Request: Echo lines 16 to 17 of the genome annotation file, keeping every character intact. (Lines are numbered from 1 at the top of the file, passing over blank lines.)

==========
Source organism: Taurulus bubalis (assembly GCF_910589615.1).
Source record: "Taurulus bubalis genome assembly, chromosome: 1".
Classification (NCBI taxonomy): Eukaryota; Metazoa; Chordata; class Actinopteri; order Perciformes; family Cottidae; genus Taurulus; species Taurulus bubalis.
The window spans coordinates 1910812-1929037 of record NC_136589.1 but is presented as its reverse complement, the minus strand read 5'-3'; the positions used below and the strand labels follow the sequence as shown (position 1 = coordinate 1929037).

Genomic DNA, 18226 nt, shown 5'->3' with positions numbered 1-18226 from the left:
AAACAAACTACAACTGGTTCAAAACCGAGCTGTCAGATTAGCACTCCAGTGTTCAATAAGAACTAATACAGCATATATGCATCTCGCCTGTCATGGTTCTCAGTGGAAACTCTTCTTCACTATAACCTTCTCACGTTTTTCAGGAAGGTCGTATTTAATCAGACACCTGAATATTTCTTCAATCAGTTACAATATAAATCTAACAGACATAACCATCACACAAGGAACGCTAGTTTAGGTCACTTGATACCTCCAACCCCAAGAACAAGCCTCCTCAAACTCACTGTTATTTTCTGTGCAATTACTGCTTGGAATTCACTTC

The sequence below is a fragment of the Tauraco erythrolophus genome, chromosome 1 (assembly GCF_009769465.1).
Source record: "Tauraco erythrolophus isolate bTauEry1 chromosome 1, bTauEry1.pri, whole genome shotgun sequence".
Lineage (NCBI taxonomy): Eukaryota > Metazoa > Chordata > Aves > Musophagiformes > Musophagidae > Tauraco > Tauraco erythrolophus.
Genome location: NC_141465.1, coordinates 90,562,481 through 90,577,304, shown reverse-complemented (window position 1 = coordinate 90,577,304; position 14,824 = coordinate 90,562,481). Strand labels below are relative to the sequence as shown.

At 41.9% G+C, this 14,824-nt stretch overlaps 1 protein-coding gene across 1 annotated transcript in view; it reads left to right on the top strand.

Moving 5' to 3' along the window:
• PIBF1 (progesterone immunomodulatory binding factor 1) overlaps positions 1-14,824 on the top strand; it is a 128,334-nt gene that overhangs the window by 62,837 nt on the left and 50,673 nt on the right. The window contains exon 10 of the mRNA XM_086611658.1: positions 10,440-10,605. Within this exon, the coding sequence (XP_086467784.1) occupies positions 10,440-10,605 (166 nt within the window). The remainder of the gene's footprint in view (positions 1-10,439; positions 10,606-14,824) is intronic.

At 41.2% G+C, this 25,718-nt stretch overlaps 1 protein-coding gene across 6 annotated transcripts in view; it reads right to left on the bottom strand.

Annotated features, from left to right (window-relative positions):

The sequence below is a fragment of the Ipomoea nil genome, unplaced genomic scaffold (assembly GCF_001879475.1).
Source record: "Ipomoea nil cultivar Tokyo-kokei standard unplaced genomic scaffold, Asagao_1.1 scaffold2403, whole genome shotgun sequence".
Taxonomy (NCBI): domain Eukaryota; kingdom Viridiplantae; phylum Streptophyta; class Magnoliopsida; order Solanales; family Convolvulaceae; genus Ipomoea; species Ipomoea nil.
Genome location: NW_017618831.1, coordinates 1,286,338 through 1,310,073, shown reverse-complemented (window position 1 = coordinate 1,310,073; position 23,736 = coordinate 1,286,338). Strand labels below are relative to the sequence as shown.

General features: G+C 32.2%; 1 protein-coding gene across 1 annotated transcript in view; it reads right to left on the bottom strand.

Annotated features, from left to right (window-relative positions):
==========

The sequence below is a fragment of the Ipomoea nil genome, unplaced genomic scaffold (assembly GCF_001879475.1).
Source record: "Ipomoea nil cultivar Tokyo-kokei standard unplaced genomic scaffold, Asagao_1.1 scaffold2403, whole genome shotgun sequence".